# Closed using seq. criterion

1. Feb 27, 2010

### Bleys

I'm sorry if this should be in the Analysis forum; I figured it pertained to topology though.
Let Y be a subspace of a metric space (X,d) and let A be a subset of Y. The proposition includes conditions for A to be open or closed in Y. In class the teacher first proved when A is open and then used complements to prove when A is closed. I'm trying to go the other way around and prove the case when A is closed first, using the sequence criterion. The statement is:
A is closed in Y iff there is a closed set C in X such that $$A=C \cap Y$$
I haven't really used the sequential criterion for closed sets before, so I don't really know where to start :/ can you provide a starting point? Do I need to construct C or can I abstractly prove the existence of one?

2. Feb 27, 2010

### quasar987

I'm sure you can at least unwind the definitions and write what it is you need to prove in each of the directions "==>" and "<==".

This is always a good place to start in a proof.

3. Feb 28, 2010

### Bleys

Well, for <=
Suppose $$A=C \cap Y$$ for C closed in X. Then every convergent sequence in C has its limit in C. Let $$x_{n}$$ be a convergent sequence in $$C \cap Y$$. In particular $$x_{n}$$ lies in C and hence so does its limit. Then it follows (does it?) $$lim_{n \rightarrow \infty} x_{n} \in C \cap Y$$. Hence A is closed in Y.

For => I'm still not sure, even with the definition.
Suppose A is closed in Y. Then every convergent sequence in A lies in A. Should I use a contradiction argument and use the fact Y\A is open?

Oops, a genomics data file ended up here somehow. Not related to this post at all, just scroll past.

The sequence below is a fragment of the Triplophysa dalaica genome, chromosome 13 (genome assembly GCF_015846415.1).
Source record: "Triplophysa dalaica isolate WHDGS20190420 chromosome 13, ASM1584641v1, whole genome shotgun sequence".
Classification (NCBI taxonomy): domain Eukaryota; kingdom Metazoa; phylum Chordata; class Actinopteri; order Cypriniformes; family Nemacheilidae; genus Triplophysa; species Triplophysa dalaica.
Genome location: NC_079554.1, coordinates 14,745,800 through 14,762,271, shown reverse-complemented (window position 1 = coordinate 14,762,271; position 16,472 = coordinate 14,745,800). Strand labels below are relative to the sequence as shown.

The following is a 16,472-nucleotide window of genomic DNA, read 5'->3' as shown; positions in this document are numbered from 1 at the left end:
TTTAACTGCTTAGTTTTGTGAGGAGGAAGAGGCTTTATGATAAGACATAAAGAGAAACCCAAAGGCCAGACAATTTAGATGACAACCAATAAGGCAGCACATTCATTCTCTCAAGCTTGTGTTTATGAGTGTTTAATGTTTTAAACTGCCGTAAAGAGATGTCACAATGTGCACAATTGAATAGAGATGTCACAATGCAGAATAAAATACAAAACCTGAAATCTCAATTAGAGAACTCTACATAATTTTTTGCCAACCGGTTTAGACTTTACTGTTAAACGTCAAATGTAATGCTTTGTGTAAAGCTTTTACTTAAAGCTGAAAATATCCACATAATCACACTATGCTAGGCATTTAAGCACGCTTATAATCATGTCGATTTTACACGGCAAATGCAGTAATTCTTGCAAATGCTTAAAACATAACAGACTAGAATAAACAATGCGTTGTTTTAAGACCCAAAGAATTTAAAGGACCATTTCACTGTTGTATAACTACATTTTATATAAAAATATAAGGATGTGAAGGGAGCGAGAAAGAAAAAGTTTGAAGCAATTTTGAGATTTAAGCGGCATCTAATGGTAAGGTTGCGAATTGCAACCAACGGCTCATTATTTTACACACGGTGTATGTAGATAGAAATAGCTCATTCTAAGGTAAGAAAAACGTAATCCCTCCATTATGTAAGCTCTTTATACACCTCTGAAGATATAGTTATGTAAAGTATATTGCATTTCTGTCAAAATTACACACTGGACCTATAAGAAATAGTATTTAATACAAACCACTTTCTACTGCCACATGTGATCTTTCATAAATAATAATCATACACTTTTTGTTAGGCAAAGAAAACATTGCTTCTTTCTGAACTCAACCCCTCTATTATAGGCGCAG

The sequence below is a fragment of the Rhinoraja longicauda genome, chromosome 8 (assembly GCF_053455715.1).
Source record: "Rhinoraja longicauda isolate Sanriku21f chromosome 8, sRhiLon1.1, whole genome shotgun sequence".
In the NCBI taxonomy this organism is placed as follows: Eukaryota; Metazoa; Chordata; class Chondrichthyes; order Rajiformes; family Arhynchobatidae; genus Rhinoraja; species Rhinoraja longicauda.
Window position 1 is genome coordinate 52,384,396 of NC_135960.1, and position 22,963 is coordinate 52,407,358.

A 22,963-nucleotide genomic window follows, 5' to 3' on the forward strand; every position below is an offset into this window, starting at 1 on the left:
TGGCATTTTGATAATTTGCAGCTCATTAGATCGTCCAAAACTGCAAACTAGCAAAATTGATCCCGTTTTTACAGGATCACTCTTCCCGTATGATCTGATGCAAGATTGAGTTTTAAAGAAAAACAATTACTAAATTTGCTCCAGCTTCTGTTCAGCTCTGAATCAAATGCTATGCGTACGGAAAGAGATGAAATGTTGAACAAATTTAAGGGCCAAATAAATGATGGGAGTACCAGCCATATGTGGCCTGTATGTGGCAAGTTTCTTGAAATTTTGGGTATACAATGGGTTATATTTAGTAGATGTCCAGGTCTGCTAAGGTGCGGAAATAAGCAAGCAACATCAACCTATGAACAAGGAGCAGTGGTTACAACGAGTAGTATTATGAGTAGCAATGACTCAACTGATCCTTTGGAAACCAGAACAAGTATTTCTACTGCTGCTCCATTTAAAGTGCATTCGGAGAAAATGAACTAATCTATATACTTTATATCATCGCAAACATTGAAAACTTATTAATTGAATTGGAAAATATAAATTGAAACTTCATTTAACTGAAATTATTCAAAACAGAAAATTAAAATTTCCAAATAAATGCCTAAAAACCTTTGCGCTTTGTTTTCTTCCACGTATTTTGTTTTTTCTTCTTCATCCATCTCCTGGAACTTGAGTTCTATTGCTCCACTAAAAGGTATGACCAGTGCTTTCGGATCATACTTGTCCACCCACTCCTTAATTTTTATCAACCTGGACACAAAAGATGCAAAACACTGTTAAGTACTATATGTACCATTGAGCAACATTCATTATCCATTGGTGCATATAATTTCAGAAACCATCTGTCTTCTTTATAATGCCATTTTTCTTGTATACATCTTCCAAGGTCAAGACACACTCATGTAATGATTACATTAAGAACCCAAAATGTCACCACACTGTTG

4. Feb 28, 2010

### quasar987

You are forgetting an important detail in the definitions.

A set Y be a subset of a metric space (X,d) and A a subset of Y. Then A is closed in Y if, by definition, for all sequences $(y_n)$ with $y_n\in A$ for every n that converges in Y, then that limit is in A.

What does in mean that a sequence $(y_n)$ converges in Y? It means that there exists y in Y such that $\lim_nd(y_n,y)=0$.

For exemple, take X=R with the usual metric d(x,y)=|x-y|, Y=(0,2), A=(0,1]. Then A is not closed in X since the sequence 1/n converges in X to 0, but 0 is not in A. But, as is easily verified, A is closed in Y. The above argument used above to prove that A is not closed in X does not apply here because 0 is not in Y, so according to the definition above, 1/n does not converge to 0, in Y (!)

So, with that said, a better formulation of the problem for the direction <== would be:
"Suppose A=C n Y for C closed in X. Then every sequence in C that converge in X has its limit in C. Let $(x_n)$ be a sequence of elements of A that converge in Y, to say, y. We must show that y belongs to A."

Try solving this, and also rewrite what the hypotheses is and what you want to show for the direction "==>".

5. Feb 28, 2010

### WWGD

As a bit of (probably useless) trivia, given a topological space X, and a subspace A

you can identify limit points (more precisely, points in CL(A); the closure of A) with

sequences, iff X is first-countable , i.e., if it has a countable local basis. This, of

course, includes metric spaces. Specifically, in X 1st-countable, we can say that

a is in CL(A) iff there exists a sequence in A , converging to a. Outside of first-

countable, we can generalize with nets.

6. Mar 2, 2010

### Bleys

$$x_{n} \in A$$ implies $$x_{n}$$ is in C and Y. Now the limit of the sequence is in Y, so in order to show y is in A, we have to show y is in C. But in particular $$x_{n}$$ is in X and since C is closed its limit will lie in C, so y is in C, hence is in A, as required.

Now, for ==> suppose A is closed in Y. That is, if $$x_{n} \in A$$ for all n is convergent in Y, then its limit is in A. Let C be the set of all sequences in A that converge in X, and its limits. By definition C is closed in X. Then $$C \cap Y$$ are all sequences in A that converge in Y, and its limit points. But this is just A. Is this correct?

7. Mar 2, 2010

Gorgeous!

8. Mar 2, 2010

### Bleys

Awesome, thanks for the help quasar!